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I am a widow with a substantial share portfolio which is my primary source of income. I am concerned about capital gains tax and wonder if I’m better off giving all or some of the portfolio to my children now, or whether I’m better off leaving it to them when I die. Could you please explain the implications of leaving shares to children in your will?
Death does not trigger capital gains tax (CGT) – if you leave the shares to the beneficiaries they will receive them at your base cost. For example, if you had 1000 shares that cost you $10 a share, but are now worth $30 a share, they would be deemed to have acquired them at $10 a share and pay CGT on the difference between the base cost and the market value if and when they decided to sell them.
Death does not trigger capital gains tax, but it still may be advantageous to pass on your portfolio before your death.Credit: Simon Letch
Based on the information provided, you probably do not have a high taxable income – if you are keen to transfer some of your shares to your children before death, you could liaise with your accountant and work out what CGT if any would be payable if you transferred small parcels each year.
Also, if you are of a philanthropic nature, you could make a charitable donation equal to the taxable capital gains, which would assist in reducing and/or eliminating the capital gain.
If I have less than $1.7 million in my superannuation accumulation account in any year ending 30th June, regardless of whether my balance has at times exceeded that, can I make further non-concessional contributions to top up to the cap? Say if I were to receive an inheritance or receive a lump sum from asset disposal, for example.
John Perri of AMP Technical tells me that if your total super balance cap on 30 June in a previous financial year is less than $1.7 million, you may be able to make non-concessional contributions in the following financial year.
If the total super balance is less than $1.48 million, and provided the 3-year bring forward has not been triggered previously, up to $330,000 may be contributed as non-concessional contributions. If the total super balance is between $1.48 and $1.59 million, then the max non-concessional contribution is $220,000, and above $1.59 million it is $110,000.
Note the $1.7 million is rising to $1.9 million from 1 July 2023 regarding total super balance.
I have been a borrower via the Home Equity Access Scheme since January 2021. How do I get information about how much I owe? The last letter I received from Centrelink was in May 2022 advising the fortnightly payments have increased as a result of the March CPI adjustment. They advised the new fortnightly payment along with the outstanding balance. There was no further advice after September.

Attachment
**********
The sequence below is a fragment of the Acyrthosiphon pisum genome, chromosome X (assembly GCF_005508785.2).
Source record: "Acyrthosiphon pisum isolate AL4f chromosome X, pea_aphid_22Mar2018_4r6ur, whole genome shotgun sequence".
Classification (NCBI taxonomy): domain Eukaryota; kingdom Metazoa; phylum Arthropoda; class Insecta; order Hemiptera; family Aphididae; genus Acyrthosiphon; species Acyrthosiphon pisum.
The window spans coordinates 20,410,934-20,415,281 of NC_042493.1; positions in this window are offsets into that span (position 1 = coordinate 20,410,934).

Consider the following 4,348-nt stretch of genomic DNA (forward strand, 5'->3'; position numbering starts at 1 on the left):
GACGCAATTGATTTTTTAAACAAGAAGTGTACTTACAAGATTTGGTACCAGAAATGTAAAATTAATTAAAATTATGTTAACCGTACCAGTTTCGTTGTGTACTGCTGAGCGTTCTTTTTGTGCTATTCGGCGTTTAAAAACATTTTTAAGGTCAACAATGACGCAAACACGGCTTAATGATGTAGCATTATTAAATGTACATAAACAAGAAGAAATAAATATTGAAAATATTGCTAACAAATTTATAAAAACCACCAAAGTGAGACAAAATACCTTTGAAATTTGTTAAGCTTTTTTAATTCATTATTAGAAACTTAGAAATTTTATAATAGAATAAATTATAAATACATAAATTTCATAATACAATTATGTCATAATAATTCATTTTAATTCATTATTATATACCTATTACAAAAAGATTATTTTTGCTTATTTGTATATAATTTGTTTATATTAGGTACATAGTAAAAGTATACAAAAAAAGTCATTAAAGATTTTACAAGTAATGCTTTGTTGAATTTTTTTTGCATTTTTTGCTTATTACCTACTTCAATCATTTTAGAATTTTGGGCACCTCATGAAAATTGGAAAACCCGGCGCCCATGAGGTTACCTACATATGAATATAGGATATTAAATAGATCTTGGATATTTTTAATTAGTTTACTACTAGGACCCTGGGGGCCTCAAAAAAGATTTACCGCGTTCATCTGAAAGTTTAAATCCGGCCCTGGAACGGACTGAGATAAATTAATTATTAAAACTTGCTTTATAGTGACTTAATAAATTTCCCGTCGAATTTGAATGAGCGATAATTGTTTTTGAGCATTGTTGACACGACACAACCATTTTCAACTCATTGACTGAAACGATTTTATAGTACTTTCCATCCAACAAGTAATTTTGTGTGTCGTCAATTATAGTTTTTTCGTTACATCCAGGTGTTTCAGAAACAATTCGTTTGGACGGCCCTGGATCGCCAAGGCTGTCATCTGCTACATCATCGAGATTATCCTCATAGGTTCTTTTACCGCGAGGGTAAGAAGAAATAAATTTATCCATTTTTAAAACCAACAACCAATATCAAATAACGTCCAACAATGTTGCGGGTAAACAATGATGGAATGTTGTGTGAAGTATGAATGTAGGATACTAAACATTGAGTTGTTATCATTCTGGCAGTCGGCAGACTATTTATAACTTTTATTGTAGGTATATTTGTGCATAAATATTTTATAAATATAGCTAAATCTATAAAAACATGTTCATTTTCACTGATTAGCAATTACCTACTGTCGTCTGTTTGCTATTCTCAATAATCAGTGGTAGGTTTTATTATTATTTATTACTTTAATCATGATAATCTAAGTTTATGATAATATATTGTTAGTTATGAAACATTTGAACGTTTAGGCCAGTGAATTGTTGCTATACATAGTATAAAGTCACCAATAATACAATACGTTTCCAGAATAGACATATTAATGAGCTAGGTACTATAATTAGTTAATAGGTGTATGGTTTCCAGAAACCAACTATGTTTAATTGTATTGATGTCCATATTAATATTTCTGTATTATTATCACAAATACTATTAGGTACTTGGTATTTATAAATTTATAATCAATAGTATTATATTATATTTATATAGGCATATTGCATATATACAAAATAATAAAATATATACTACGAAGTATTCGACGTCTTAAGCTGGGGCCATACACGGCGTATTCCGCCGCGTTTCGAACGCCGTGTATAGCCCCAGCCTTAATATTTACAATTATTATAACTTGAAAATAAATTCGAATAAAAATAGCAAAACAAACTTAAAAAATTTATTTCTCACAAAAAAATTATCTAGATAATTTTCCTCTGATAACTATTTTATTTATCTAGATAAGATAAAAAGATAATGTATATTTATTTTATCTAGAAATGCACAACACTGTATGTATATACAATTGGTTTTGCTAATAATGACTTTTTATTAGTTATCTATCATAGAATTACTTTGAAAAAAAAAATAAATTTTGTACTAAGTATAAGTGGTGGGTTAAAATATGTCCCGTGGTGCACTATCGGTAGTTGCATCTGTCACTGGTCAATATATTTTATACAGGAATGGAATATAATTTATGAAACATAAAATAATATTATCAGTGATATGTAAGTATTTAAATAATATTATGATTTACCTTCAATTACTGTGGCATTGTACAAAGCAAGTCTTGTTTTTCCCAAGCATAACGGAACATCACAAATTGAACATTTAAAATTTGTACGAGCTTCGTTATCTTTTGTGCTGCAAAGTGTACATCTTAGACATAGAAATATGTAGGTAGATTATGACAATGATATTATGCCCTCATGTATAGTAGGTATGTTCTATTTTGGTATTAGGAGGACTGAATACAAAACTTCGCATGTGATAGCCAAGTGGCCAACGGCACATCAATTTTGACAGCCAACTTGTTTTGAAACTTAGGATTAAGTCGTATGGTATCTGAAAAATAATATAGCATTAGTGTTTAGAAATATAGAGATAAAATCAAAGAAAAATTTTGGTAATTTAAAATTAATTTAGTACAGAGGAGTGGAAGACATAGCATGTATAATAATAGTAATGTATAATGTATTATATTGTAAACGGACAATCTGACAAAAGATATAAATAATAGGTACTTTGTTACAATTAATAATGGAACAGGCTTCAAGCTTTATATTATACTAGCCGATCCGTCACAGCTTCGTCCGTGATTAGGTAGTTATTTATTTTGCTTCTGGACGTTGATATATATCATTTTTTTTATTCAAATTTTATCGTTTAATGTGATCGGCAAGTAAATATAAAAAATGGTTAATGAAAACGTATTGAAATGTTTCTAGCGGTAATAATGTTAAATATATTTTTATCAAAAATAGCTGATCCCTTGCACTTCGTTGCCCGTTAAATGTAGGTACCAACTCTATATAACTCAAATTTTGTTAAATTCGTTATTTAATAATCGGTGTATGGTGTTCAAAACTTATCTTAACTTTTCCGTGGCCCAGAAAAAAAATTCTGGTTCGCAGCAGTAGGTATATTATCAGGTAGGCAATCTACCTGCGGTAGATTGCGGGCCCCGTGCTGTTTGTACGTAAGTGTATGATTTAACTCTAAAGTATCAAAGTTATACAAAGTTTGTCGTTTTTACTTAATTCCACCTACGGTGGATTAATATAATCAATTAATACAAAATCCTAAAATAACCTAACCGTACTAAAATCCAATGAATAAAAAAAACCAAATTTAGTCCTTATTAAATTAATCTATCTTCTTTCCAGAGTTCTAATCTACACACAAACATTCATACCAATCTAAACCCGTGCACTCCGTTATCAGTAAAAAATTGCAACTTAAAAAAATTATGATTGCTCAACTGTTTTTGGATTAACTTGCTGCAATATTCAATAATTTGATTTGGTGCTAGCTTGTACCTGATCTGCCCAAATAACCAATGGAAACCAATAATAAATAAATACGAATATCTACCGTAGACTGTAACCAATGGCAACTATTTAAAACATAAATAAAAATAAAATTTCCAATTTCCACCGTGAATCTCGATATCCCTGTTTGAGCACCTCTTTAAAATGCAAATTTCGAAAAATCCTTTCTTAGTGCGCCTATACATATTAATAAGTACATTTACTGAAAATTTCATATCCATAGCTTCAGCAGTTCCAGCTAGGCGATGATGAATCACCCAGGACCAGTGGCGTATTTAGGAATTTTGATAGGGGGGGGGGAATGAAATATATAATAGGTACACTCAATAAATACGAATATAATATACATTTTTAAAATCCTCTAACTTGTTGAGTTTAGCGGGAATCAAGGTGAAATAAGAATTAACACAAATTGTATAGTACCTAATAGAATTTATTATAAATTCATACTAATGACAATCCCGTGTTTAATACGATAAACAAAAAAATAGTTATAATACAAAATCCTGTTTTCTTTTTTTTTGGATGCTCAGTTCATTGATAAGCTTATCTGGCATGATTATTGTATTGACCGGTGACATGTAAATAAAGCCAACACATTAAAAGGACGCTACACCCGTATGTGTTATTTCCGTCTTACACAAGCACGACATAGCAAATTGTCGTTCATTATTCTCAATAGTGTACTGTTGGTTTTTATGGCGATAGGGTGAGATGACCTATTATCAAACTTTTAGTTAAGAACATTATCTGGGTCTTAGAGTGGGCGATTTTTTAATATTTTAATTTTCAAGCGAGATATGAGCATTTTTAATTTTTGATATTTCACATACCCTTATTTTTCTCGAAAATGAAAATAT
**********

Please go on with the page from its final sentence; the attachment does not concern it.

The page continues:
A Centrelink spokesperson tells me people who have a Home Equity Access Scheme (HEAS) loan can check their loan balance online at any time. They can do this by logging on to their Centrelink online account through myGov. Next, they should go to the Payments and Claims option and then select the HEAS Summary page to see their loan balance.
People have the option to print an itemised statement of their loan through the HEAS Summary page or through the Request a Document Service. People can also use their Centrelink online account to manage their HEAS payments, report any changes of circumstance, and complete any required reviews.
I am aware that if you sell your house to downsize, the proceeds can be exempt from the assets test for 24 months. If you purchase a cheaper house within that time does the excess immediately get assessed as part of the assets test or does the 24-month holding period still apply?
If the home is sold on or after January 1, 2023, Centrelink will continue to assess a person as a homeowner for a period of up to 24 months. You will be required to declare to Centrelink that you are intending to purchase/build/renovate a new residence and the amount of those proceeds you intend to use to do so. This intended amount will be exempt under the assets test starting from the date of sale (usually the settlement date).
- Advice given in this article is general in nature and is not intended to influence readers’ decisions about investing or financial products. They should always seek their own professional advice that takes into account their own personal circumstances before making any financial decisions.
Noel Whittaker is the author of Retirement Made Simple and other books on personal finance. Email: email@example.com
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